Magazine article Science News

Leukemia Overpowers Drug in Two Ways

Magazine article Science News

Leukemia Overpowers Drug in Two Ways

Article excerpt

The medicine known commercially as Gleevec serves as a powerful weapon for people fighting the blood cancer called chronic myelogenous leukemia, or CML. Although the drug appears to cure many patients, it usually provides only fleeting improvement for those who have entered the crisis stage of the lethal disease.

A new finding could help scientists patch this weakness in the drug's otherwise potent assault on CML. In an upcoming issue of SCIENCE, researchers at the University of California, Los Angeles (UCLA) reveal how this cancer rebounds.

The leukemia originates when pieces of chromosomes 9 and 22 fuse, forming a hybrid gene called Bcr-Abl (SN: 12/11/99, p. 372). This mutation encodes an enzyme, Bcr-Abl tyrosine kinase, that causes white blood cells to proliferate. Without Gleevec treatment, CML would smolder for years. Eventually, it would explode into a crisis stage in which white blood cells multiply rapidly and crowd out healthy cells in the bone marrow.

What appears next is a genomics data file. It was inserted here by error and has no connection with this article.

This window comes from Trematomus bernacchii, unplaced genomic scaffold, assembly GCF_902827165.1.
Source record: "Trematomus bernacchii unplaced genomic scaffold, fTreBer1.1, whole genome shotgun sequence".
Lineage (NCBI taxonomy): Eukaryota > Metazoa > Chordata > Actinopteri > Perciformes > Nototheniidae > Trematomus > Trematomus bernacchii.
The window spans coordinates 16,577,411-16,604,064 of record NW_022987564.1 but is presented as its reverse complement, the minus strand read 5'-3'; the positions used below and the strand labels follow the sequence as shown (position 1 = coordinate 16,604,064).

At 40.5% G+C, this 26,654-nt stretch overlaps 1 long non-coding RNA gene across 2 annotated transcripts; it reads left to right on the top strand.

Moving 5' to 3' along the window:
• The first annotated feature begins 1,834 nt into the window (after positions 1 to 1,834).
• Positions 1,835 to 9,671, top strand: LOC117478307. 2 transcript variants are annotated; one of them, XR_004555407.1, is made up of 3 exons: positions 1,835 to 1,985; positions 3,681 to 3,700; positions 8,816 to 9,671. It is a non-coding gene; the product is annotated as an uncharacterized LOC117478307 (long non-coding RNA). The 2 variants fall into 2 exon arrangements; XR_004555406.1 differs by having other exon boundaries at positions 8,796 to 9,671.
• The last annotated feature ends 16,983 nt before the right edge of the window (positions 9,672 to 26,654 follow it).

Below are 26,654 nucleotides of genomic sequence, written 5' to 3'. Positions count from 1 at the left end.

The oral drug, also known as STI-571, works by binding to Bcr-Abl tyrosine kinase on CML cells, thereby disabling them. The researchers find that in patients in the crisis stage who relapse despite treatment, this action is subverted or the drug is simply overwhelmed.

Recent studies have revealed some of the biochemistry underlying the leukemia. In CML cells, Bcr-Abl tyrosine kinase adds phosphate groups to a protein called Crkl. This phosphorylated protein, in turn, binds to the kinase and links it to other proteins in a chain reaction that triggers white blood cell proliferation. Bcr-Abl tyrosine kinase is difficult to track in the blood, however, so the team monitored Crkl to gauge the enzyme's activity.

In four untreated CML patients, the UCLA group found that the rate of Crkl phosphorylation in cancerous bone marrow cells was roughly three times that of the disabled cancer cells in eight patients treated effectively with STI-571. …

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